Obscure Sundays had Rikk Agnew playing Christian Death songs last week. This week, the wicked vibe continues with seminal L.A. goth group Kommunity FK making a rare appearance. Singer Patrick Mata’s tortured tunes always hold up no matter who’s backing him, and with openers Texylvania and Experiment Perilous, this one will be a solid night of spooky rock and demonic dance bliss. DJs Rocco Horror, Virtigo, Dark Chrystal and Ralphie Nigmatic spin death rock, dark wave, industrial, goth and punk before, between and after bands.

Update: This show is now at Sage Restaurant & Lounge, 6511 Greenleaf Ave. Whittier, CA. 90601

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Josh Schwartz in Painted Hills - PHOTO BY SASHA EISENMAN
  • Photo by Sasha Eisenman
  • Josh Schwartz in Painted Hills
After releasing 2010's Painted Hills under his solo project of the same name, Josh Schwartz, former guitarist of iconic indie folk rock act Beachwood Sparks, received praise for the record; one reviewer called it "the soundtrack to the best possible hippie dream."

Shortly after, he also received news that he had amyotrophic lateral sclerosis (ALS), otherwise known as Lou Gehrig's disease, which degenerates motor neurons that control voluntary movements and muscle power. 

Now 42, Schwartz has been battling the disease for close to four years. It affects muscles all over the body, making everything from playing music to eating and speaking a challenge. Now, in 2014, the daily struggle has taken its toll.

"We've had enough. We're just ready," says Allison Betzler, longtime girlfriend of the prolific musician.

Here's how you can help.

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Screen_Shot_2014-01-22_at_3.30.44_PM.png
RADIO BROADCAST #277
07–20–14

Fanatics! Thank you so much for checking out these notes. Before anything, I hope you are digging the summer, or whatever weather you're in and that these amazing songs we have lined up for you are just what you need.

A few highlights to note. The Calico Wall track in the first hour is a real gem. I don't know anything about them but what a track. Also, check the alt. Bowie track. I bought this bootleg CD in New York some time in the last century and it's a real find. I know there are some hardcore Bowie collectors out there. I wish I knew more about the rarer stuff because if there are more outtakes as interesting as the one we are playing tonight, I really want to hear them.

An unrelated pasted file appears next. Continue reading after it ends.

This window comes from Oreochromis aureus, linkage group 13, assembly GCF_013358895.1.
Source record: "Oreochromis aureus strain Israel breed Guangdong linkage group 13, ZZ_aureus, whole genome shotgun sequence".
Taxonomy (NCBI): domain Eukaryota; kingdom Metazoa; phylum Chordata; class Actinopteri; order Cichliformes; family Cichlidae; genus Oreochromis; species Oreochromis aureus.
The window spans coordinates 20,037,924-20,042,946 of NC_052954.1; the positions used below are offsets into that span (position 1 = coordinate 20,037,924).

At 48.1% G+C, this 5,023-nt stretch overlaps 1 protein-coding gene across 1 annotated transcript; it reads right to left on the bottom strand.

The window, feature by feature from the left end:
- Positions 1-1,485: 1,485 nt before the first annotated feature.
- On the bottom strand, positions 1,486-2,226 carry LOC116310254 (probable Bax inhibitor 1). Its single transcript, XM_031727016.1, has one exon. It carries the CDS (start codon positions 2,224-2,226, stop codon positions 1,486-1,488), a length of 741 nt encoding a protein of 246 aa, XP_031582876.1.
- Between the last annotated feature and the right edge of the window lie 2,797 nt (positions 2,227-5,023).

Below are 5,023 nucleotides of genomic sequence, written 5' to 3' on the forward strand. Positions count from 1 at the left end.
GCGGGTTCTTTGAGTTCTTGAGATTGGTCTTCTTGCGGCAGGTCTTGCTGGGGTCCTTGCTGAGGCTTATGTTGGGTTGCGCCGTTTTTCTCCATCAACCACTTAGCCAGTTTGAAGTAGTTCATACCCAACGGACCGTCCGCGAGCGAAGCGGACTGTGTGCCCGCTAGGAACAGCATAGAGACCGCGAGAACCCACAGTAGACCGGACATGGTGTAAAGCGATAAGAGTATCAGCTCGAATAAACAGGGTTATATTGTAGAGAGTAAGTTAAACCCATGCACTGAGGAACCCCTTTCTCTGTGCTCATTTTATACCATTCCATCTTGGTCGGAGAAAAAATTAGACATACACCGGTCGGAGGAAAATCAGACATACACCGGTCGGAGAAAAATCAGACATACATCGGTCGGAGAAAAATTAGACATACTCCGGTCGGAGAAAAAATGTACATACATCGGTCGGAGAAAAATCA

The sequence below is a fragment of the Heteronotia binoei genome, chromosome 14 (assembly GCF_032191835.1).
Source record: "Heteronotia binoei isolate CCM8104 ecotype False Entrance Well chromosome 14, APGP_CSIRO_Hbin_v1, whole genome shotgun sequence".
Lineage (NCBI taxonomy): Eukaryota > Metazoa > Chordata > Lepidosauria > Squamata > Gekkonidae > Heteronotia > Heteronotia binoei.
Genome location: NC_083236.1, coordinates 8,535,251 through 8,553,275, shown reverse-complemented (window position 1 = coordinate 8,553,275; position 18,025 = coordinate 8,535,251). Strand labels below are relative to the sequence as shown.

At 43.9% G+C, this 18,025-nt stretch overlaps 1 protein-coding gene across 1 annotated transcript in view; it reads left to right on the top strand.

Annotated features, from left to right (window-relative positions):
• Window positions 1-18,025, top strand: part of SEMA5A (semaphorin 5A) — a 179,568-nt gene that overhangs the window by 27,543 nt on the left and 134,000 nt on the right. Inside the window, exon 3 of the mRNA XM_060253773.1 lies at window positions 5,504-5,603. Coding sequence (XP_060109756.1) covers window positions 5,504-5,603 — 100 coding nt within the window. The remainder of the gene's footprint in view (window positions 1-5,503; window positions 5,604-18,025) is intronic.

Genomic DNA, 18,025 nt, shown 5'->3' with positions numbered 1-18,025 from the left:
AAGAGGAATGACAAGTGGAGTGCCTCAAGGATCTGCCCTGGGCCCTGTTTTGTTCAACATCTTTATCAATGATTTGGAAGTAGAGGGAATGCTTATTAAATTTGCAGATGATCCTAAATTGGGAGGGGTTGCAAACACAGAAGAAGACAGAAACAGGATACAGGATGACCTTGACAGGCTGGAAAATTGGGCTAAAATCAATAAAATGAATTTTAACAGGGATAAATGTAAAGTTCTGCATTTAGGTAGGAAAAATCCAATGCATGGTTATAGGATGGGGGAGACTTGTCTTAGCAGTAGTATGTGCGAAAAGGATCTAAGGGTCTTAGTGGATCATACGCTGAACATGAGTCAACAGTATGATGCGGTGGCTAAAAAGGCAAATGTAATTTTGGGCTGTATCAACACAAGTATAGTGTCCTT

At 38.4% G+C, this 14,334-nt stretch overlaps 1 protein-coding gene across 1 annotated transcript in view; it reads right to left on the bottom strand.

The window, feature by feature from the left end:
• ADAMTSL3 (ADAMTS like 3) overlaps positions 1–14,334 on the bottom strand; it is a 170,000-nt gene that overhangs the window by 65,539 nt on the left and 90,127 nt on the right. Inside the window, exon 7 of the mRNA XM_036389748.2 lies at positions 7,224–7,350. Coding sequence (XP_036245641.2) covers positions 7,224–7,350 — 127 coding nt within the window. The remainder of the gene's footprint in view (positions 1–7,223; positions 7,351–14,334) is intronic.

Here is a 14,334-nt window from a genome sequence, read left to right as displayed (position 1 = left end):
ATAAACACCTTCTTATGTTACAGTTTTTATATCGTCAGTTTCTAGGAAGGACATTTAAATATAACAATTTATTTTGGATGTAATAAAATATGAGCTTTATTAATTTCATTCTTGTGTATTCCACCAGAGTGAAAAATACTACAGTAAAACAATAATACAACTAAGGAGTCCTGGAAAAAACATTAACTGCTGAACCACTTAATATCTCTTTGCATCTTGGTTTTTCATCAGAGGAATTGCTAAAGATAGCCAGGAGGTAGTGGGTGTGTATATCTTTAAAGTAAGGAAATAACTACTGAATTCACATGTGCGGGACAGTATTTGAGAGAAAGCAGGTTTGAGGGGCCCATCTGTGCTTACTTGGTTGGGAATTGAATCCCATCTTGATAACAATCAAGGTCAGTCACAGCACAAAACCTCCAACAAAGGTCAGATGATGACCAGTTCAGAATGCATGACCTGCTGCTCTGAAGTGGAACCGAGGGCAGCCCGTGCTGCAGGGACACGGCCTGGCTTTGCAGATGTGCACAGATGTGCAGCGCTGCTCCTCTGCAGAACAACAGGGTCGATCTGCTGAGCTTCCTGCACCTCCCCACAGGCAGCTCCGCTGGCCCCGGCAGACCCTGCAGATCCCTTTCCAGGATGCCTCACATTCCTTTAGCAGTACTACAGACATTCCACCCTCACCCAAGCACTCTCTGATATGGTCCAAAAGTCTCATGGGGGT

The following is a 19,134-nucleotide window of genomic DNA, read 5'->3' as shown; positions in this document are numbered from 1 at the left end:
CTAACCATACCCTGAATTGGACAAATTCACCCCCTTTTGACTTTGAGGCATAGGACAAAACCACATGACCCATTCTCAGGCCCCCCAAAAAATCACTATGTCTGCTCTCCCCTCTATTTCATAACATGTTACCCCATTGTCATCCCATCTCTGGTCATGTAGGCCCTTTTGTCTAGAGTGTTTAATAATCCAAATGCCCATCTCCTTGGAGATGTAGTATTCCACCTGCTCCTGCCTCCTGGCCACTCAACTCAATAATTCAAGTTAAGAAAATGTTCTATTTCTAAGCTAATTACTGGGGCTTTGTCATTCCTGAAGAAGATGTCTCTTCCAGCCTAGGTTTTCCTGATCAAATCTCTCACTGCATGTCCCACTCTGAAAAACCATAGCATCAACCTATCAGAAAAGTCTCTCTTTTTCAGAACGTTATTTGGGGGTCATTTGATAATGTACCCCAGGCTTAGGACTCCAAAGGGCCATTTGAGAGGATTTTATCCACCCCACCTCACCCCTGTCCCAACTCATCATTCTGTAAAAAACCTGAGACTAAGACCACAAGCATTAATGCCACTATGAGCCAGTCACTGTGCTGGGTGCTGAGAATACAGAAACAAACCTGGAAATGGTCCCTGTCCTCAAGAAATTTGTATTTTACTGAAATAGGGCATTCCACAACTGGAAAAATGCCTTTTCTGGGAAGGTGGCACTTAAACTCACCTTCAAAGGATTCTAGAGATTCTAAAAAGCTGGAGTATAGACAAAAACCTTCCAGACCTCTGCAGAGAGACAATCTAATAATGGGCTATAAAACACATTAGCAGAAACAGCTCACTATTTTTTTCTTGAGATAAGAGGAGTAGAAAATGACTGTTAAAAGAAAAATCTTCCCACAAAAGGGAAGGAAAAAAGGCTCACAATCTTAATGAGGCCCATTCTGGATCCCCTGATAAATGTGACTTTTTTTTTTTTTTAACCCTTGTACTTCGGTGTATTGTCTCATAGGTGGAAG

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Thursday, July 17, 2014

ADRIAN BOOT/ISLAND RECORDS
  • Adrian Boot/Island Records
While reporting my recent L.A. Weekly cover story on Bob Marley's Legend, I spent a fair amount of time chatting with Dave Robinson, the founder of Stiff Records and the Island Records exec who put the compilation together. One of the many interesting things Robinson told me was that he thinks that it's possible that “Legend” wouldn't have been made under Marley's watch.

"Greatest-hits projects, the ones that really work, unfortunately work mainly because the people are dead," he said. "These kinds of artists, left to their own devices, would have a different greatest hits. A living artist will tell you that the greatest song he's ever written is the one he's last written."

Objectivity, he told me, is extremely important when putting together a hits compilation. No doubt. But, certainly, not just for hits compilations. And who's less objective than the artist?

Robinson's comments reminded me of a chat I had years ago with the head of a major independent record label (you all love the records they've released). A year prior, his label had released what I still believe to be one of the greatest album's in the label's catalog. But it didn't sell. At all. I mean that almost literally. So I asked him: what happened?

This label head was equally enthralled with the record and was incredibly disappointed in its abysmal sales numbers. He credited the commercial failure of the album to the opening track, selected by the band, the saddest of sad bastard music ever cut to tape – not indicative of the rest of the album, and at more than four minutes, a burden to suffer through. He thinks using the track to introduce listeners and critics to the band's sound (this was their debut) derailed the LP. I think he has a point.

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Latin Rhythms

Quintessential East L.A. Band Quetzal Celebrates 20 Years

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Thu, Jul 17, 2014 at 3:30 AM
COURTESY OF THE BAND
  • Courtesy of the band
Quetzal Flores and Martha Gonzalez were away from L.A. for almost six years — one in Mexico, four and a half in Seattle — before returning in 2012. They barely recognized the place.

“We did CicLAvia and I was like, ‘Whoa, what happened to downtown?’” says Gonzalez, laughing in the living room of their Alhambra house. “We’re bicycling through and all these clubs and these buildings fixed up ... It’s a mix of being really proud of being from L.A. and being sort of like, ‘Wait a minute, where are all the people who used to live here?’”

Flores and Gonzalez front Quetzal, a Chicano rock band of the sort that settles for calling itself a Chicano rock band because what they actually are is much more complicated. They’ve performed hybrid versions of son jarocho, ranchera, salsa — with more than a little Cuban, African and American rock ladled in for good measure.